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Die hilfreichsten Kundenrezensionen auf Amazon.com (beta)

Amazon.com: 11 Rezensionen
19 von 20 Kunden fanden die folgende Rezension hilfreich
Hilarious, Grim, and Hilarious 22. April 2008
Von Rob Hardy - Veröffentlicht auf Amazon.com
Format: Taschenbuch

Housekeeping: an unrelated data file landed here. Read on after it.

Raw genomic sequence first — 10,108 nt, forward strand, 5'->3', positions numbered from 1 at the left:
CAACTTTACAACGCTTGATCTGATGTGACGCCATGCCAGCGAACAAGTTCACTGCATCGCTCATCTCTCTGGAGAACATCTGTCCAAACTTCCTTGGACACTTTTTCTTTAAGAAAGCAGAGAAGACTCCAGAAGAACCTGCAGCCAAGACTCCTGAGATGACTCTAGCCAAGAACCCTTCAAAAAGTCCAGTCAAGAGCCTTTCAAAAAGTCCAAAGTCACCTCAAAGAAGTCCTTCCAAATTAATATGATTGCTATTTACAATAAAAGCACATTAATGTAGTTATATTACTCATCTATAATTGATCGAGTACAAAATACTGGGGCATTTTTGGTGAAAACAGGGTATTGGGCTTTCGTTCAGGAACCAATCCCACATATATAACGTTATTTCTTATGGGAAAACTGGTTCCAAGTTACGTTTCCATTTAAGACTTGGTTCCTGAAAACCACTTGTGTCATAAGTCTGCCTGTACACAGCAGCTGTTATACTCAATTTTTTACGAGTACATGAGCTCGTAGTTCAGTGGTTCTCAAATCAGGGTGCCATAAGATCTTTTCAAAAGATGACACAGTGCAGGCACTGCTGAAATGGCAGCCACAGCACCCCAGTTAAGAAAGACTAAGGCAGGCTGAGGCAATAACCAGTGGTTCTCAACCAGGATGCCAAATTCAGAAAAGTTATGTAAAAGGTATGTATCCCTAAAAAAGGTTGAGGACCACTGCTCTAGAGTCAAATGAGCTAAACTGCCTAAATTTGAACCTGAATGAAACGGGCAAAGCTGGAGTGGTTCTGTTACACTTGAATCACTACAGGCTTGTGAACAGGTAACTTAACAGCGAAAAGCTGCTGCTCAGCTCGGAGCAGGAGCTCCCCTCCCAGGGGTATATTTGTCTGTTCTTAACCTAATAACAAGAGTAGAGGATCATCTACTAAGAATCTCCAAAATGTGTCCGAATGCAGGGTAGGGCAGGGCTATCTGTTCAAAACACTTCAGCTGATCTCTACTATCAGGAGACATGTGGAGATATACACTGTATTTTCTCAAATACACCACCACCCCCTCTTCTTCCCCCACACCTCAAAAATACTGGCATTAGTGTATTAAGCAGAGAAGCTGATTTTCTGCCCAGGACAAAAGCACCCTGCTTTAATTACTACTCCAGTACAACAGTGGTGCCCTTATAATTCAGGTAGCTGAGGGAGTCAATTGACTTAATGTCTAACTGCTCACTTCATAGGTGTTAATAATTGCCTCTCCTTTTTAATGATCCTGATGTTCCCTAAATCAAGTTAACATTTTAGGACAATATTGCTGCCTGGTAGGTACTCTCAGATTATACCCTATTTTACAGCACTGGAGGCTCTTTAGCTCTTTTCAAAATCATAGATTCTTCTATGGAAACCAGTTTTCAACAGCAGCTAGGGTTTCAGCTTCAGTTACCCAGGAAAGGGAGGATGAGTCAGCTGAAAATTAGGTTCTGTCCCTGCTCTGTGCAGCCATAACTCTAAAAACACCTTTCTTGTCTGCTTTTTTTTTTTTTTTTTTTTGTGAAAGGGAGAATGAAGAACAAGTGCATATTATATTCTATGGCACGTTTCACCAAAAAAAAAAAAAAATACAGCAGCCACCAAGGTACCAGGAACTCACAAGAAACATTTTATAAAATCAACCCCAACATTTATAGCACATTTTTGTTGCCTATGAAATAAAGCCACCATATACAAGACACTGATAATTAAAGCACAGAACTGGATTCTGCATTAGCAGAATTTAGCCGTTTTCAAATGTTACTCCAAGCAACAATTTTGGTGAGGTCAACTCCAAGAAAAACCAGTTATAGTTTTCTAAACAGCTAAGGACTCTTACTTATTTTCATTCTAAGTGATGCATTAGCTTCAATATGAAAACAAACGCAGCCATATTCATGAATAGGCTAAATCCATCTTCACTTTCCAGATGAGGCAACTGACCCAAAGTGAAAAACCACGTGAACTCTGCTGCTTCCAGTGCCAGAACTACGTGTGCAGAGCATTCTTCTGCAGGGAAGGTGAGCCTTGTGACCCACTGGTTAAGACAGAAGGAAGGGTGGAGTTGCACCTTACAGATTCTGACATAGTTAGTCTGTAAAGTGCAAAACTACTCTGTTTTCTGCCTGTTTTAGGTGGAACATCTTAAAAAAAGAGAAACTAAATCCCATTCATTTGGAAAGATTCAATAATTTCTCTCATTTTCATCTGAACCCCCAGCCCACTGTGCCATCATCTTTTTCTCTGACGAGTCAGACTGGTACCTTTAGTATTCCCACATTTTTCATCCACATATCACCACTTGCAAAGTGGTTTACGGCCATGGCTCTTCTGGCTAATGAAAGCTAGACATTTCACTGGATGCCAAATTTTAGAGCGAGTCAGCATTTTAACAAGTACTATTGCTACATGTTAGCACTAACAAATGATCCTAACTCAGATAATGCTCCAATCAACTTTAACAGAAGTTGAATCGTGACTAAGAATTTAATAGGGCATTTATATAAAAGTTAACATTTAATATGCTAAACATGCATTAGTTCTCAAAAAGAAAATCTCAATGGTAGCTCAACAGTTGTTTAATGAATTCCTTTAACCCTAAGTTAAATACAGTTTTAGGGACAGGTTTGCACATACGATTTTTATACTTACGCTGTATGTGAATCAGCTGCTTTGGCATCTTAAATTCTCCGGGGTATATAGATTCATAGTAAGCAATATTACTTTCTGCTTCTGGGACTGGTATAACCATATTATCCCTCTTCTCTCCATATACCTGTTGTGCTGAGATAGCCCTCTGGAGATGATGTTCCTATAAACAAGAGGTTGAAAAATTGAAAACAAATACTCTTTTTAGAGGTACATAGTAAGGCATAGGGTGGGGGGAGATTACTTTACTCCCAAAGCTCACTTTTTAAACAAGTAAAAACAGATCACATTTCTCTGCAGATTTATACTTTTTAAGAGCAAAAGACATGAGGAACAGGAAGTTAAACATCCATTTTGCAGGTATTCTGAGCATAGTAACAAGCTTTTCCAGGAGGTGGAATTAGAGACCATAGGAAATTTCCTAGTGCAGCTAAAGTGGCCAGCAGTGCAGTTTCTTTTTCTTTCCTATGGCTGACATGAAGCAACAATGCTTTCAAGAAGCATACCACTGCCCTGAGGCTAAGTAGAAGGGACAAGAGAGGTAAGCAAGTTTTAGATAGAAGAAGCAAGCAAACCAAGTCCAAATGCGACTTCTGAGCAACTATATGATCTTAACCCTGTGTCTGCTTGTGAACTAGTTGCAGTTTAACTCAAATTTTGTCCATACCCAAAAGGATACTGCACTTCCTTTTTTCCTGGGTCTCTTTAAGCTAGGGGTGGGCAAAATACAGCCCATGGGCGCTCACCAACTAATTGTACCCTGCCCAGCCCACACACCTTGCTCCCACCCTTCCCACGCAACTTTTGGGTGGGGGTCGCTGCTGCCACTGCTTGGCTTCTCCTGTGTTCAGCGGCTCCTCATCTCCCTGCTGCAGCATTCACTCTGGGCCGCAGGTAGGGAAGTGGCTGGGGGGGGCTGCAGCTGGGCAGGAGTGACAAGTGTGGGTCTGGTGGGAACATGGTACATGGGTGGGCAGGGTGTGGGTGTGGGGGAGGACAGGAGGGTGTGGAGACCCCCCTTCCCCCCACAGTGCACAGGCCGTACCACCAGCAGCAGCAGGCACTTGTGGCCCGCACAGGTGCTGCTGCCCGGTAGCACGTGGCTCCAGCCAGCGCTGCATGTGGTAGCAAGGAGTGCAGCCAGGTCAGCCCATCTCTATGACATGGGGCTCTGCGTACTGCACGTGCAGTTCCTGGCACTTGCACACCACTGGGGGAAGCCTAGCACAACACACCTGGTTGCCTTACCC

"I am not a writer. I am a performer. Writing is merely a way of bringing myself to the notice of the world." Thus says Englishman Sebastian Horsley, and he certainly got my notice in _Dandy in the Underworld: An Unauthorized Autobiography_ (Harper Perennial), although reading it is often like the horrific roadside crash you cannot take your eyes off. A reader cannot help thinking that this is yet another fake memoir; it is just too weird, too incredible, even if it were written by an actual dandy, bisexual, drug-addicted, self-obsessed, obsessive-compulsive, libertine artist. As far as I can tell, Horsley really exists, and really has had the adventures recalled here, although if he has exaggerated some for comic effect that is the least of his sins. If you want to read a memoir by an addict who has grueling tales of the overpowering effects of drugs and the profound misery that they can cause, but you don't want to be made miserable, check this out. Horsley is hilarious. He jokes on every page, witty puns and turns of phrases that simultaneously counter and highlight any grimness in his story. He may borrow (nay, steal) a phrase from Oscar Wilde or Quentin Crisp, but this is a compellingly original memoir, strange, revolting, funny, and self-serving by turns. "If you can't brag about doing something well," he advises, "then brag about doing it badly. At any rate, brag." He has taken to heart his own advice.